• DO tailor your resume to the job’s requirements.Create different versions of your resume for each job you apply to, making sure your resume addresses the specific skills and qualifications the job emphasizes. For example, if inspecting parts, sub-assemblies and completed assemblies is a major component of the job, feature any experiences or skills you have that are connected to this task (e.g., listing “expertise in assembly work” in your skills section). For more on customizing your resume, see our article How to Create a Targeted Resume.
  • DO balance hard skills with soft skills. For a technical position like aircraft mechanic, hard skills are important, but soft skills like time management, teamwork, stress tolerance and communication also make a big impact on how well you can do the job. Make sure you feature these abilities in your skills section, and also give work experience examples that show how you’ve used them (e.g., “Collaborated with work teams to maintain aircraft systems, power plants, airframes, avionics and components.” For more tips on soft skills (and skills in general), see our Top Resume Skills page.
  • DO use your summary as an “elevator pitch.” Think of your summary as your first, best chance to make an impression on a hiring manager. In a few punchy sentences, explain who you are and what makes you a valuable employee. Mention strengths that the job calls for, such as a strong work ethic, or excellent communication skills.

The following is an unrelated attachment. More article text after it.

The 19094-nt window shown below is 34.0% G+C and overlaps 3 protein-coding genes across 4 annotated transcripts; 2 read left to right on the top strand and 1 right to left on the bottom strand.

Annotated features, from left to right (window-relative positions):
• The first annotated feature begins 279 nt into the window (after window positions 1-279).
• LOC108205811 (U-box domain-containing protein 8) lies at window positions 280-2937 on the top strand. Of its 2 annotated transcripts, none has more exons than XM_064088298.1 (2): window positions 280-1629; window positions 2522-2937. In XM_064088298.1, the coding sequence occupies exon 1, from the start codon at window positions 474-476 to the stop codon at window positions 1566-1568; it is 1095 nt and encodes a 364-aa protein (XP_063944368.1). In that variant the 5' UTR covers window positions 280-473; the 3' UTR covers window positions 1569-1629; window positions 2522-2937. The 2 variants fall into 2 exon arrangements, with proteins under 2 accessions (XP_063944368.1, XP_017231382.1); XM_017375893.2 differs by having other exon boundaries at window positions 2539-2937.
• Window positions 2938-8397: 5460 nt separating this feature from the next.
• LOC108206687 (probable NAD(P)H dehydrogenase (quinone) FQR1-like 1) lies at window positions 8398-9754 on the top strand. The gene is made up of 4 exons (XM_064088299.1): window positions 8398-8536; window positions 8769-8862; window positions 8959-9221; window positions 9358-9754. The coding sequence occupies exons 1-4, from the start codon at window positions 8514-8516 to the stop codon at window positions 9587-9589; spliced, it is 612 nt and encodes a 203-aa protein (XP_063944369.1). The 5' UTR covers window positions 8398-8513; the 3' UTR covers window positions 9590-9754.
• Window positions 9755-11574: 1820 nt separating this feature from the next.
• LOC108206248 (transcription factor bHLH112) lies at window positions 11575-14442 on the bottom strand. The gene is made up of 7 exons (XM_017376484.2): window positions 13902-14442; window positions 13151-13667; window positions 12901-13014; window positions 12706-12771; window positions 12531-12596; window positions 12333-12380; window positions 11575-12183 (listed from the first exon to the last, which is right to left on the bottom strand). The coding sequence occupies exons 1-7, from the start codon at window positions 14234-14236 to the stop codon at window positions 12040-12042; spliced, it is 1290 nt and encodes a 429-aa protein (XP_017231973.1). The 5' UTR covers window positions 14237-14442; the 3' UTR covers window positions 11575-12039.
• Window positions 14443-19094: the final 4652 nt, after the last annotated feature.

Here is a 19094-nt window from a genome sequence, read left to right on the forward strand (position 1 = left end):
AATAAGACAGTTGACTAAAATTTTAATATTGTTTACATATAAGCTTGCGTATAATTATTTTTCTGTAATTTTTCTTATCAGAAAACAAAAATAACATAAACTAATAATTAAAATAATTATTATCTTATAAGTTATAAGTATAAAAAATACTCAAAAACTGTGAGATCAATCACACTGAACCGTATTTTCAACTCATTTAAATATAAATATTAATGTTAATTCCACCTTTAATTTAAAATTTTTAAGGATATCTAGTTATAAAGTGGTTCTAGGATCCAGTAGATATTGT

• DON’T over-explain your work experience.When describing previous jobs, stick to three to five bullet points for each job, focusing on responsibilities and accomplishments that directly relate to the job you want. Laundry-listing every task you’ve performed in the past runs the risk of losing potential employers’ interest. Focus on duties that show quantity and quality (e.g., “Handled aircraft maintenance for more than 1,500 flights with zero faults reported”). As in our examples, keep these descriptions short and sweet.
  • DON’T use weak verbs to describe your achievements.An energetic verb can make all the difference in portraying your accomplishments. What sounds better, “Tasked with field-level modifications and Time Compliance Technical Data (TCTD) maintenance, or “Executed field-level modifications and Time Compliance Technical Data (TCTD) maintenance”? The former uses passive language, while the latter utilizes a strong action verb. Describe your work experiences and achievements with verbs such as developed, planned, documented, analyzed, applied, improved and managed.
  • DON’T get too complicated with your resume layout.You might be tempted to create a resume that visually represents who you are — technically accomplished, detailed and thorough. Nothing wrong with that. But don’t go overboard on “mechanically-styled” fonts or graphics that divert attention from what really counts: the information on your resume. Don’t throw off recruiters with visual bells and whistles; instead, use a resume template for your resume, and let your skills and qualifications do the real talking.